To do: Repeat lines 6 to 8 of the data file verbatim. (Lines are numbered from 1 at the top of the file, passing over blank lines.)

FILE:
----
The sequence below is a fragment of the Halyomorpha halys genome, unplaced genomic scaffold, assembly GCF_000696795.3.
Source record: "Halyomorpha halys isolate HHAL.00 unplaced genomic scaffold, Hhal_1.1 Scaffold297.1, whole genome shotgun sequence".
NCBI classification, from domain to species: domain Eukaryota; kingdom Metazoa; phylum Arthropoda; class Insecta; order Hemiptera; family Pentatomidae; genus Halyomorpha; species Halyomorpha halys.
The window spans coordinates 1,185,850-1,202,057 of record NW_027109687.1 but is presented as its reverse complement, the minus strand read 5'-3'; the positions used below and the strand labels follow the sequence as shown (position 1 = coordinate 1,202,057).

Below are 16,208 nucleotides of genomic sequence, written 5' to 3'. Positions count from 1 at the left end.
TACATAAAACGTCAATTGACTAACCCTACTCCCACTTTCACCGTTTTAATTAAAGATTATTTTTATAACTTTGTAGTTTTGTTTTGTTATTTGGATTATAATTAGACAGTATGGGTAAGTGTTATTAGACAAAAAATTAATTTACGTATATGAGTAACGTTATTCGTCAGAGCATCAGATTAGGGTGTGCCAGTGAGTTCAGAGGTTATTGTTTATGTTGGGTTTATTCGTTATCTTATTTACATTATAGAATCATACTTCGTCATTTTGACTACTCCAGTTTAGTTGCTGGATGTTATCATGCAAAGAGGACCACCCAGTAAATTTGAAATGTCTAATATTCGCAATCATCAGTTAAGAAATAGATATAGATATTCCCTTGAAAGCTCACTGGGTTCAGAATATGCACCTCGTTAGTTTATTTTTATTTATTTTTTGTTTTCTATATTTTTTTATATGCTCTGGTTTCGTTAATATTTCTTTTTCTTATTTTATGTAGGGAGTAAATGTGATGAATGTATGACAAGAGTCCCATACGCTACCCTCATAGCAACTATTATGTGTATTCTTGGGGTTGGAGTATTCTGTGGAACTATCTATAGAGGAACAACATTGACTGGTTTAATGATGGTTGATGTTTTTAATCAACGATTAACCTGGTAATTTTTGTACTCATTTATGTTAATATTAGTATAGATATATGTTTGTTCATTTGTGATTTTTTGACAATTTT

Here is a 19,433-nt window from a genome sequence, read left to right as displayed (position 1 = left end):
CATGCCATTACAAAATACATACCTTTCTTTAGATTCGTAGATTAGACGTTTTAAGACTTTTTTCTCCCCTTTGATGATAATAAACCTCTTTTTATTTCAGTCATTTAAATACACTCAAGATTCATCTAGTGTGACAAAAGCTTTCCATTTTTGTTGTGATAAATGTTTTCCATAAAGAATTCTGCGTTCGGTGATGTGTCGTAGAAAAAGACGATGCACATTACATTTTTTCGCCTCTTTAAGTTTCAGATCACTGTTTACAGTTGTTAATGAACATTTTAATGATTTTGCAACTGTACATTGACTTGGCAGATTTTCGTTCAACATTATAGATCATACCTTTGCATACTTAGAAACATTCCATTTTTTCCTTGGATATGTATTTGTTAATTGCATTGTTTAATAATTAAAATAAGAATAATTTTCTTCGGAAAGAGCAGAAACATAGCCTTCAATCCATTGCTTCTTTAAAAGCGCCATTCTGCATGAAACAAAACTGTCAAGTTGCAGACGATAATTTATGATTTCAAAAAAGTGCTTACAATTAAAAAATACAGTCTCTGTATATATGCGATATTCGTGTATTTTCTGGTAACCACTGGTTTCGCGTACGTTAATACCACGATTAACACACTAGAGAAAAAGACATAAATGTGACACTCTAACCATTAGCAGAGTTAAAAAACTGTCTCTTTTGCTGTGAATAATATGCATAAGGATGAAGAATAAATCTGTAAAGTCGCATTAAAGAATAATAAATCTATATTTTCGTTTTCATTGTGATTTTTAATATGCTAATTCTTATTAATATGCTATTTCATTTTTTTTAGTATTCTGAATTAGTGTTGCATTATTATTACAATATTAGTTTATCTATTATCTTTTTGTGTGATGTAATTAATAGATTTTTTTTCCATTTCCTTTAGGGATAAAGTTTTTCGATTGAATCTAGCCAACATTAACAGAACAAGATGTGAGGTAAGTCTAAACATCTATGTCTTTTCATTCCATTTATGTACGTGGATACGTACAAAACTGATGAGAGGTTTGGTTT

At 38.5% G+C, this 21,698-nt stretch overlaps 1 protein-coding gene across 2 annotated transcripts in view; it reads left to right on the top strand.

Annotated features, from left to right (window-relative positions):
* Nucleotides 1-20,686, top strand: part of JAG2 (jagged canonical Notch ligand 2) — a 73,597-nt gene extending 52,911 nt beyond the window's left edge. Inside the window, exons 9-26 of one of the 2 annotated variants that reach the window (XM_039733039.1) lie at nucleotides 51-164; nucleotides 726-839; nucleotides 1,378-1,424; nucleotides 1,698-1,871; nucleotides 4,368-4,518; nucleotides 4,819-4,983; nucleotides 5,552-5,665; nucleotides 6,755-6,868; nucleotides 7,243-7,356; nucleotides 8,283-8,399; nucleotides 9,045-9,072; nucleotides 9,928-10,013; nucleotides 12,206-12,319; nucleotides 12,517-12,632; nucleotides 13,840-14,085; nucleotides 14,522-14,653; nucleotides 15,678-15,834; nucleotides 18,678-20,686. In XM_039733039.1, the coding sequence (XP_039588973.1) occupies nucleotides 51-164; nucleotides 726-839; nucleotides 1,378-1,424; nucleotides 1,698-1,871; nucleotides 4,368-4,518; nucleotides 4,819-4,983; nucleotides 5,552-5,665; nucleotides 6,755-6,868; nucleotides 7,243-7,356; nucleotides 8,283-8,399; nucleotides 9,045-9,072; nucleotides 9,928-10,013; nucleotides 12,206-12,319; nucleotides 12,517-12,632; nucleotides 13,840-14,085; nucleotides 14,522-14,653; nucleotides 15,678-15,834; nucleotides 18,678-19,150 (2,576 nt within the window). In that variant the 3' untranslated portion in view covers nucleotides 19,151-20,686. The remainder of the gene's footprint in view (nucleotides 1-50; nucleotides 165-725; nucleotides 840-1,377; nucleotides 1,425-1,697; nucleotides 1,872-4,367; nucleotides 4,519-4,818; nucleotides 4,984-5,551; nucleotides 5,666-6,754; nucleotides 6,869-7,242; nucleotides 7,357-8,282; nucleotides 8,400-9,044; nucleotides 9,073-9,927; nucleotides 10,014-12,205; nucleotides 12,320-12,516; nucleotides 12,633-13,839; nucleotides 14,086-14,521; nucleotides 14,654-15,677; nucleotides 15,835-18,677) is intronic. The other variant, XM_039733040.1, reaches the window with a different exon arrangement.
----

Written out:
TACATAAAACGTCAATTGACTAACCCTACTCCCACTTTCACCGTTTTAATTAAAGATTATTTTTATAACTTTGTAGTTTTGTTTTGTTATTTGGATTATAATTAGACAGTATGGGTAAGTGTTATTAGACAAAAAATTAATTTACGTATATGAGTAACGTTATTCGTCAGAGCATCAGATTAGGGTGTGCCAGTGAGTTCAGAGGTTATTGTTTATGTTGGGTTTATTCGTTATCTTATTTACATTATAGAATCATACTTCGTCATTTTGACTACTCCAGTTTAGTTGCTGGATGTTATCATGCAAAGAGGACCACCCAGTAAATTTGAAATGTCTAATATTCGCAATCATCAGTTAAGAAATAGATATAGATATTCCCTTGAAAGCTCACTGGGTTCAGAATATGCACCTCGTTAGTTTATTTTTATTTATTTTTTGTTTTCTATATTTTTTTATATGCTCTGGTTTCGTTAATATTTCTTTTTCTTATTTTATGTAGGGAGTAAATGTGATGAATGTATGACAAGAGTCCCATACGCTACCCTCATAGCAACTATTATGTGTATTCTTGGGGTTGGAGTATTCTGTGGAACTATCTATAGAGGAACAACATTGACTGGTTTAATGATGGTTGATGTTTTTAATCAACGATTAACCTGGTAATTTTTGTACTCATTTATGTTAATATTAGTATAGATATATGTTTGTTCATTTGTGATTTTTTGACAATTTT

Here is a 19,433-nt window from a genome sequence, read left to right as displayed (position 1 = left end):
CATGCCATTACAAAATACATACCTTTCTTTAGATTCGTAGATTAGACGTTTTAAGACTTTTTTCTCCCCTTTGATGATAATAAACCTCTTTTTATTTCAGTCATTTAAATACACTCAAGATTCATCTAGTGTGACAAAAGCTTTCCATTTTTGTTGTGATAAATGTTTTCCATAAAGAATTCTGCGTTCGGTGATGTGTCGTAGAAAAAGACGATGCACATTACATTTTTTCGCCTCTTTAAGTTTCAGATCACTGTTTACAGTTGTTAATGAACATTTTAATGATTTTGCAACTGTACATTGACTTGGCAGATTTTCGTTCAACATTATAGATCATACCTTTGCATACTTAGAAACATTCCATTTTTTCCTTGGATATGTATTTGTTAATTGCATTGTTTAATAATTAAAATAAGAATAATTTTCTTCGGAAAGAGCAGAAACATAGCCTTCAATCCATTGCTTCTTTAAAAGCGCCATTCTGCATGAAACAAAACTGTCAAGTTGCAGACGATAATTTATGATTTCAAAAAAGTGCTTACAATTAAAAAATACAGTCTCTGTATATATGCGATATTCGTGTATTTTCTGGTAACCACTGGTTTCGCGTACGTTAATACCACGATTAACACACTAGAGAAAAAGACATAAATGTGACACTCTAACCATTAGCAGAGTTAAAAAACTGTCTCTTTTGCTGTGAATAATATGCATAAGGATGAAGAATAAATCTGTAAAGTCGCATTAAAGAATAATAAATCTATATTTTCGTTTTCATTGTGATTTTTAATATGCTAATTCTTATTAATATGCTATTTCATTTTTTTTAGTATTCTGAATTAGTGTTGCATTATTATTACAATATTAGTTTATCTATTATCTTTTTGTGTGATGTAATTAATAGATTTTTTTTCCATTTCCTTTAGGGATAAAGTTTTTCGATTGAATCTAGCCAACATTAACAGAACAAGATGTGAGGTAAGTCTAAACATCTATGTCTTTTCATTCCATTTATGTACGTGGATACGTACAAAACTGATGAGAGGTTTGGTTT